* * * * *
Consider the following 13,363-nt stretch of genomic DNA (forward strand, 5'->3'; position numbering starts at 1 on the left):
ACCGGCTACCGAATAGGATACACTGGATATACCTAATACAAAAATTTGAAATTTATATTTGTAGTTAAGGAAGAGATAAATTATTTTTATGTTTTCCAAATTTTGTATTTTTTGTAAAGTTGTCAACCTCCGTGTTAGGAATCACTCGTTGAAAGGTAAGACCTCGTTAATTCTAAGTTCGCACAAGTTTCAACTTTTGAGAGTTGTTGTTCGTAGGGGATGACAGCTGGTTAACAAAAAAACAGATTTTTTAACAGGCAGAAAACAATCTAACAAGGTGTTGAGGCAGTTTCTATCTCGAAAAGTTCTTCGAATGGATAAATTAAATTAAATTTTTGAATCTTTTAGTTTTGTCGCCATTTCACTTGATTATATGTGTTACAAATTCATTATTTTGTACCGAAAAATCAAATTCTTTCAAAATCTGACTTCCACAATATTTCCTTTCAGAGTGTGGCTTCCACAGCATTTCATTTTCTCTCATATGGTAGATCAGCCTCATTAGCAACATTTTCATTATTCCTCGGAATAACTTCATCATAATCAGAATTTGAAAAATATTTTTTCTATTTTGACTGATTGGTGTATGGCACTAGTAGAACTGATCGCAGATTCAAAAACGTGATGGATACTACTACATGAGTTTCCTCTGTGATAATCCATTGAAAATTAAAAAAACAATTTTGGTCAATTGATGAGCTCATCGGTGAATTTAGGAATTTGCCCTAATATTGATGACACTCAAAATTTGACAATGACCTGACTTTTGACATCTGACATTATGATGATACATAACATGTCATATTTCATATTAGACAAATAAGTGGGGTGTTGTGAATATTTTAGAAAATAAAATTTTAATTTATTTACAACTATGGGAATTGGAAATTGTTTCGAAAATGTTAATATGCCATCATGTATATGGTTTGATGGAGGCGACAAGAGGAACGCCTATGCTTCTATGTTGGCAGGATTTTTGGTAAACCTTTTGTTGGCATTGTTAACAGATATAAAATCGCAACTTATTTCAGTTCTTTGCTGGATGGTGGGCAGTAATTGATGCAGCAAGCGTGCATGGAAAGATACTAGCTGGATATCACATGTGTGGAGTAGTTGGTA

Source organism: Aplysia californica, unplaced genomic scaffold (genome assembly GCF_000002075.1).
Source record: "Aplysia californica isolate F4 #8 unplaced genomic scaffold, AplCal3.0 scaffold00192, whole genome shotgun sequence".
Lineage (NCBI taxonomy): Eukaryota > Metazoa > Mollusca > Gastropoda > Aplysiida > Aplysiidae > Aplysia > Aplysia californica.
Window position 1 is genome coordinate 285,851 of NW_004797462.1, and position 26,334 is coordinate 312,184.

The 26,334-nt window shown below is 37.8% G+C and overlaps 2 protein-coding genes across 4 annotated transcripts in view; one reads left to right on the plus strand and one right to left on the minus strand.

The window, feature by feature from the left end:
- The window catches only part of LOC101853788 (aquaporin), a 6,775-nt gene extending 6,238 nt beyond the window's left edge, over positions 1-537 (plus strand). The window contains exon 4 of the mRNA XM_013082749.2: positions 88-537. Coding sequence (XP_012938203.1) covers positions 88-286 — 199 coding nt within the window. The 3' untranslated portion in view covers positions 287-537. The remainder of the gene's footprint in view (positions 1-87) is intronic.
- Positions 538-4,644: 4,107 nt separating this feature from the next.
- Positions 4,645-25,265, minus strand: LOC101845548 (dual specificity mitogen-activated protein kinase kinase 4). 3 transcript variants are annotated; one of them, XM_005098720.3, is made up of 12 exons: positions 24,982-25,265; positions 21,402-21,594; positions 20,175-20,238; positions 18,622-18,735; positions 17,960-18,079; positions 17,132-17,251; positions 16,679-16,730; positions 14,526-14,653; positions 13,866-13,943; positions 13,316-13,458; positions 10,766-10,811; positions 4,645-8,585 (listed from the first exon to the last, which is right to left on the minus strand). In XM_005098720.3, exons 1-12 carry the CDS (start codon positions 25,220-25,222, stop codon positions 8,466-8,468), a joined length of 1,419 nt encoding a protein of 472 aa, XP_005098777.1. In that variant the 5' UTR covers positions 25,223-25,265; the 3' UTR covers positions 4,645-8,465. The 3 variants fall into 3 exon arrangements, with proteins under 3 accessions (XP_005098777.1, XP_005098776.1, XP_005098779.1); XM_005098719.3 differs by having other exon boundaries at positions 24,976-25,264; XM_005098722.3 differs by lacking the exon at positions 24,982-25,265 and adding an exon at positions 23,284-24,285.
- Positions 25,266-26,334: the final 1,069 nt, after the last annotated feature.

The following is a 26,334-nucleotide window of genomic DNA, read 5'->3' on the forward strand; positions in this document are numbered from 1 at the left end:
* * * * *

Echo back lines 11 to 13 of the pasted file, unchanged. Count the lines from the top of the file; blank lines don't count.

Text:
- Positions 4,645-25,265, minus strand: LOC101845548 (dual specificity mitogen-activated protein kinase kinase 4). 3 transcript variants are annotated; one of them, XM_005098720.3, is made up of 12 exons: positions 24,982-25,265; positions 21,402-21,594; positions 20,175-20,238; positions 18,622-18,735; positions 17,960-18,079; positions 17,132-17,251; positions 16,679-16,730; positions 14,526-14,653; positions 13,866-13,943; positions 13,316-13,458; positions 10,766-10,811; positions 4,645-8,585 (listed from the first exon to the last, which is right to left on the minus strand). In XM_005098720.3, exons 1-12 carry the CDS (start codon positions 25,220-25,222, stop codon positions 8,466-8,468), a joined length of 1,419 nt encoding a protein of 472 aa, XP_005098777.1. In that variant the 5' UTR covers positions 25,223-25,265; the 3' UTR covers positions 4,645-8,465. The 3 variants fall into 3 exon arrangements, with proteins under 3 accessions (XP_005098777.1, XP_005098776.1, XP_005098779.1); XM_005098719.3 differs by having other exon boundaries at positions 24,976-25,264; XM_005098722.3 differs by lacking the exon at positions 24,982-25,265 and adding an exon at positions 23,284-24,285.
- Positions 25,266-26,334: the final 1,069 nt, after the last annotated feature.

The following is a 26,334-nucleotide window of genomic DNA, read 5'->3' on the forward strand; positions in this document are numbered from 1 at the left end: